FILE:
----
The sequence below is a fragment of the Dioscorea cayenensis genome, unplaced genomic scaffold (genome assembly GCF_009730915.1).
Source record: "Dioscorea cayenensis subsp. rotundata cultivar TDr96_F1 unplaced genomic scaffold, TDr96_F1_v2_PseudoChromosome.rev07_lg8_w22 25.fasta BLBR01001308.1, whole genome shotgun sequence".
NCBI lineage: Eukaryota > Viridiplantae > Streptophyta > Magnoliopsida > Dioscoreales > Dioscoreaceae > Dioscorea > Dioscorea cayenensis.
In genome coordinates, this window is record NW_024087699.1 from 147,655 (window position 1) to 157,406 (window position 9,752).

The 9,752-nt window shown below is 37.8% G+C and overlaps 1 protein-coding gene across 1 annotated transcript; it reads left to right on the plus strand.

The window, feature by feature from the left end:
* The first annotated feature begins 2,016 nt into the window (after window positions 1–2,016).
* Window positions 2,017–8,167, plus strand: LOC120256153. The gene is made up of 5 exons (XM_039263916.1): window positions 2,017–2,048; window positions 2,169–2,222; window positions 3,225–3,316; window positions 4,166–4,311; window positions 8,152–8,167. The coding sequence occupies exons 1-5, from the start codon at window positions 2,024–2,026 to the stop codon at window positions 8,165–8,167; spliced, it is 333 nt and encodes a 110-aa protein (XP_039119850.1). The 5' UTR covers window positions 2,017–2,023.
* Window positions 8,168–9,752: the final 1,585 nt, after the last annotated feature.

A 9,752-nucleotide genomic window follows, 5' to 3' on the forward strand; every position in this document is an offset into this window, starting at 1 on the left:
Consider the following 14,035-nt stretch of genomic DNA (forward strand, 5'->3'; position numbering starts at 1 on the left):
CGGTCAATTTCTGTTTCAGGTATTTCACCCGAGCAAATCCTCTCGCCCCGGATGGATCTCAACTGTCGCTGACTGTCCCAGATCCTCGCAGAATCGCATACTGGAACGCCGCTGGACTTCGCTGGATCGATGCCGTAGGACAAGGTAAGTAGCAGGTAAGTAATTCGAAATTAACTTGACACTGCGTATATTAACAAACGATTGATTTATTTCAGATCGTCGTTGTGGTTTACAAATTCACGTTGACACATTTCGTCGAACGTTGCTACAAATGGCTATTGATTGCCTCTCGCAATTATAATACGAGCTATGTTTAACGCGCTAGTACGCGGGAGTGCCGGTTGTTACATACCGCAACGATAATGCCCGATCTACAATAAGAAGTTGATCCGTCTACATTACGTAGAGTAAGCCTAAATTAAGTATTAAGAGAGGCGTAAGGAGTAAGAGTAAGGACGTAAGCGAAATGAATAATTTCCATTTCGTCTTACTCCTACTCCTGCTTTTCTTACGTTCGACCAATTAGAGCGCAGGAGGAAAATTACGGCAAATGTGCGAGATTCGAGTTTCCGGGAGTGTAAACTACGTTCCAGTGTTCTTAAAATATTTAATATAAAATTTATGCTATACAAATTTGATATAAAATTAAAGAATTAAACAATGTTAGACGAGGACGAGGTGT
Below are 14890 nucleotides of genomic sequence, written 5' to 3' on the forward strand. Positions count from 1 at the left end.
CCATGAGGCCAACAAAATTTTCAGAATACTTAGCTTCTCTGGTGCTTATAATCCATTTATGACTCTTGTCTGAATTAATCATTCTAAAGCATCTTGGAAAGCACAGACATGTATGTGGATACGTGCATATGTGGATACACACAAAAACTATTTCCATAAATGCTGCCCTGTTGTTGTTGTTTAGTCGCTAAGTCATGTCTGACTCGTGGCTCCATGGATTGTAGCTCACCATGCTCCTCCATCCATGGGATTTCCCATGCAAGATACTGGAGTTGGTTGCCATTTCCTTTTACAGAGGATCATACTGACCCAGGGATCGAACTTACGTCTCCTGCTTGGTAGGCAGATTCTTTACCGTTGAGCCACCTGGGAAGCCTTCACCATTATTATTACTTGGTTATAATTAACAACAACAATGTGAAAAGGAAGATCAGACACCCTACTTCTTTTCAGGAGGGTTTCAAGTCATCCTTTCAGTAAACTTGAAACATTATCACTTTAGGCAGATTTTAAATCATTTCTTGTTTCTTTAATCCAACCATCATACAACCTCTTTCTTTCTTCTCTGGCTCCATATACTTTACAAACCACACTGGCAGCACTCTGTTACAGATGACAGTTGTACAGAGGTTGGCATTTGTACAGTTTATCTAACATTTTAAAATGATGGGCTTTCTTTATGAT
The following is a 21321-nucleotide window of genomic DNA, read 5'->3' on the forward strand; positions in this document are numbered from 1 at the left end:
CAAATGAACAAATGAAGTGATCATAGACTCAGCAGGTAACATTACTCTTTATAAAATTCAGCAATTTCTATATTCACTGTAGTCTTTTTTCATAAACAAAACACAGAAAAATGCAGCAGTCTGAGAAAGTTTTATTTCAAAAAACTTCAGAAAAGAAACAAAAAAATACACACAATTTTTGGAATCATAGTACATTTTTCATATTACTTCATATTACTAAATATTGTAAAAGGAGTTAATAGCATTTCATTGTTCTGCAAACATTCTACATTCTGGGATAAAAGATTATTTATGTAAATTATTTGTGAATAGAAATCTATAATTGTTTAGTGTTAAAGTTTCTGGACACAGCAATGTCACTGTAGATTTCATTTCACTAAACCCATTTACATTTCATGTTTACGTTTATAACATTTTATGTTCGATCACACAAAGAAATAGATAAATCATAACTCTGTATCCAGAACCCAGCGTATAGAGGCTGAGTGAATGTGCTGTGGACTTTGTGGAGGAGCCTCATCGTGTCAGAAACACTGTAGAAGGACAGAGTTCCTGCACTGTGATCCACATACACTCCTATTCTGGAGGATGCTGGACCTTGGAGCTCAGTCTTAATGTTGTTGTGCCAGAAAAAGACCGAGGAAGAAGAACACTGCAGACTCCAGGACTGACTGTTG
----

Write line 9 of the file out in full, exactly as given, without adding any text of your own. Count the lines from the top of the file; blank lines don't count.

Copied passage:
* Window positions 8,168–9,752: the final 1,585 nt, after the last annotated feature.